In this proliferation of location-aware systems in the industry, together with research efforts in spatial and mobile contexts, we see a convergence of efforts (e.g. Word2Actions workshop at NAACL 2012, the Computational Models of Spatial Language Interpretation and Generation workshop series and the Vision and Language workshop at NAACL 2013) towards what we call "Dialogue In Motion": any form of interaction between a computer/robot and a human in motion - for example a pedestrian or a driver, in the real world or in a simulated environment. Natural language interactions are promoted as a more direct interaction medium, but they raise additional challenges in the context of dynamic spatial environments.

In-car spoken dialog systems have a long track record of non-trivial implementations combining voice, GUI, haptic, and gestures with additional constraints on user’s cognitive load and environment context. For this reason, they will be of a special interest at the workshop.

This workshop will focus on these challenging issues in language processing for dialogues in motion. It solicits submissions focused on topics such as:

* User modeling for situated mobile tasks
* Data collection and annotation for situated mobile tasks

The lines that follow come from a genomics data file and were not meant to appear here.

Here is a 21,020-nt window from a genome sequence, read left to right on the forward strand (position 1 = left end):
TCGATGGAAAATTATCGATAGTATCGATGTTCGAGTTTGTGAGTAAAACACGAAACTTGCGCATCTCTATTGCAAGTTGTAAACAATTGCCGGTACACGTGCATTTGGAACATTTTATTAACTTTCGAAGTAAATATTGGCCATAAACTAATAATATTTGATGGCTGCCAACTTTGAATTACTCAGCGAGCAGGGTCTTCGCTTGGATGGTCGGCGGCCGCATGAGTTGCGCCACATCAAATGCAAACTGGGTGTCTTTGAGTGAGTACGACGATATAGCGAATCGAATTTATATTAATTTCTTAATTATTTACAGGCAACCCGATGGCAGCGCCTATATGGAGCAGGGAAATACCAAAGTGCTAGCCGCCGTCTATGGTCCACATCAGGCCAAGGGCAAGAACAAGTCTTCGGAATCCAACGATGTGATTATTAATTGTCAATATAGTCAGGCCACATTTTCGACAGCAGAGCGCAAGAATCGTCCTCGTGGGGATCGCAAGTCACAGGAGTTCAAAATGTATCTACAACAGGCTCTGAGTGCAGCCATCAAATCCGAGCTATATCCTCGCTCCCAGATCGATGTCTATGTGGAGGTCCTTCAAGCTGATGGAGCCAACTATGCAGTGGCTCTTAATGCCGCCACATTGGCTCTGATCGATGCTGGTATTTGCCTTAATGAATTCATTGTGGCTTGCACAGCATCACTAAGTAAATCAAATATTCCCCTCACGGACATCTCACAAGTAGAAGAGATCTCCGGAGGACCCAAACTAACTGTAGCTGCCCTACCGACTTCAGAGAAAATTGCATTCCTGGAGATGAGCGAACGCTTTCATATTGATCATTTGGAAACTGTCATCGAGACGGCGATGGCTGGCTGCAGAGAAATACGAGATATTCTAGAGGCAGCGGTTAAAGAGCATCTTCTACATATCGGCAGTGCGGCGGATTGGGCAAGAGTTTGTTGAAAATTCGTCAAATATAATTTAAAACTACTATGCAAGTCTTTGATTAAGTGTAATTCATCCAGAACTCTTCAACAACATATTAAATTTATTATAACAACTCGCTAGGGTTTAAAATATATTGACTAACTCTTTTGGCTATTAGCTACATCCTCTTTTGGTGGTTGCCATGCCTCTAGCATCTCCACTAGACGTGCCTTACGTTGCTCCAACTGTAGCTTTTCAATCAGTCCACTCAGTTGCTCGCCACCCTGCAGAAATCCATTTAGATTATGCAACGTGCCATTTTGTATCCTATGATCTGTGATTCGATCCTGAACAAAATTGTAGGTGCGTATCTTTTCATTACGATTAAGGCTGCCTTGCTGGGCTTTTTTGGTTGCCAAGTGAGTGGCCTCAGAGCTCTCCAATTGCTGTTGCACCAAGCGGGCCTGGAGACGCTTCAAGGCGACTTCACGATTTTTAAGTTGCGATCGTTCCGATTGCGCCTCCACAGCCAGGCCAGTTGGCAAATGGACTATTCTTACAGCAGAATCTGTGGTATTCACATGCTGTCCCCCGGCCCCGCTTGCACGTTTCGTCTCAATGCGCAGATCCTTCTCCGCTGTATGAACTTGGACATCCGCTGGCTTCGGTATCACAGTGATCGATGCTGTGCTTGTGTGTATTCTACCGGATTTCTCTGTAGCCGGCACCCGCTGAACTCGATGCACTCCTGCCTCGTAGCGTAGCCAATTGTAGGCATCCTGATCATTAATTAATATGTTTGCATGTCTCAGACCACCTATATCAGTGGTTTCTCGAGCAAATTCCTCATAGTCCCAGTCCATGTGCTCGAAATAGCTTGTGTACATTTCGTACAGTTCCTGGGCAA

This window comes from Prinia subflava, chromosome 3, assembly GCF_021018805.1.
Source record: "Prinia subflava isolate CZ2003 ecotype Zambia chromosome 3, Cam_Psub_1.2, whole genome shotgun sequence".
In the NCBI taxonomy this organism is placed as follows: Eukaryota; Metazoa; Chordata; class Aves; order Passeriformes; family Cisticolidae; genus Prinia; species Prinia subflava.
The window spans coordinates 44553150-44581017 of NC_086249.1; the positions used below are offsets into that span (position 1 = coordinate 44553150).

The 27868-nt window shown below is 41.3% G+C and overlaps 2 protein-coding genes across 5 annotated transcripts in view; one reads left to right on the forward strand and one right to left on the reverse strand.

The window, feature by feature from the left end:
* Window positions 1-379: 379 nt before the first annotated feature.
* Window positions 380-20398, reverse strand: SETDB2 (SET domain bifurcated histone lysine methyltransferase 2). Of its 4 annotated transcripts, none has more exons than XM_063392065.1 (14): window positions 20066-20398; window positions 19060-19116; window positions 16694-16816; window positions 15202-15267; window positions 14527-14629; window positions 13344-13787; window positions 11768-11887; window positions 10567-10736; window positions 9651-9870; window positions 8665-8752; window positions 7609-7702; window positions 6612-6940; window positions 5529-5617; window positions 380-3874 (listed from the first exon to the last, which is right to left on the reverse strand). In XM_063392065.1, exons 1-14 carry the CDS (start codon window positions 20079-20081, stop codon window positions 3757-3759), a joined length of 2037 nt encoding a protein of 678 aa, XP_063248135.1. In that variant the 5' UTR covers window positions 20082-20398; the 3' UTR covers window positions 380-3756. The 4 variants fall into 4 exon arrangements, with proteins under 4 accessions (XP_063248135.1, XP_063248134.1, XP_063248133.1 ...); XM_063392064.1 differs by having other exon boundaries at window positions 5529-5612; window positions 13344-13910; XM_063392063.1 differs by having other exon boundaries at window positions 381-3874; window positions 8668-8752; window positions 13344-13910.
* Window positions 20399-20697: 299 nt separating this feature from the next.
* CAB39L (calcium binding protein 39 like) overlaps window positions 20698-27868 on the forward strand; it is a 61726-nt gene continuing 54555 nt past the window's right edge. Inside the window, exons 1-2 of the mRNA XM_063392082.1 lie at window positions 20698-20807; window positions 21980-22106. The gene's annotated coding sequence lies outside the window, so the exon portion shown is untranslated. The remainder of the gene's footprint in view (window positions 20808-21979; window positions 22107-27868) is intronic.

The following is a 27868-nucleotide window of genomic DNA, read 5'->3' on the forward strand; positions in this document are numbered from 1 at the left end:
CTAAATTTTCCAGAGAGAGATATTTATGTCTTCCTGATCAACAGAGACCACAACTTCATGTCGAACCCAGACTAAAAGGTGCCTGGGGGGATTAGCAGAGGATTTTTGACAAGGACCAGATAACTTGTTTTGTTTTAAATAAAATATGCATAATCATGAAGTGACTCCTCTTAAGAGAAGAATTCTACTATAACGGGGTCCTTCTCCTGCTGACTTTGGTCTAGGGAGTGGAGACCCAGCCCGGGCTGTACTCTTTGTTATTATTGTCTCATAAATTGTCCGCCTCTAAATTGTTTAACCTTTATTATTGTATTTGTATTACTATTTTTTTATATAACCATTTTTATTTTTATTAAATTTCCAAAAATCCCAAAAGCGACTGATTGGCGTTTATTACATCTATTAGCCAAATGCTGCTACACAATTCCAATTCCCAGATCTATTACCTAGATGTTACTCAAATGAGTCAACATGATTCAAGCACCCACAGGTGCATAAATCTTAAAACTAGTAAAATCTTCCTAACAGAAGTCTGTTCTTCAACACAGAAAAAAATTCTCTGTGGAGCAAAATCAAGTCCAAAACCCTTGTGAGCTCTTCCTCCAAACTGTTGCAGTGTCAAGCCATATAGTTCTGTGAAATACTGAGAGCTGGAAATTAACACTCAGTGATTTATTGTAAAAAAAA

* Evaluation methodology for situated mobile tasks
* Novel and real world-applications of situation-aware spoken dialogue systems
* Proactive strategies of information delivery 
* Dialogue management in single or multi-task situation-aware dialogue systems, in particular statistical dialogue management
* Speech recognition in realistic environments
* Situated natural language understanding and/or generation
* Studies and models of cognitive load in dialogue-supported mobile tasks

We expect that researchers working in various areas of NLP and dialogue systems related to spatial and mobile contexts will contribute to and participate in this workshop.

Submission modalities

We invite three different submission modalities:

* Regular long papers (8 content pages + 1 page for references)
Long papers should report on substantial, original, and unpublished research including new experimental results, resources and/or techniques.

* Regular short papers (4 content pages + 1 page for references)
Short papers should report on small experiments, focused contributions, ongoing research, negative results and/or opinion discussions. 

Both long and short accepted papers will be presented either orally or in a poster session

* System demonstration (4 content pages + 1 page for references)
System demonstration papers should describe and document the demonstrated system or resources. We encourage the demonstration of both early research prototypes and mature systems, that will be presented in a demo session.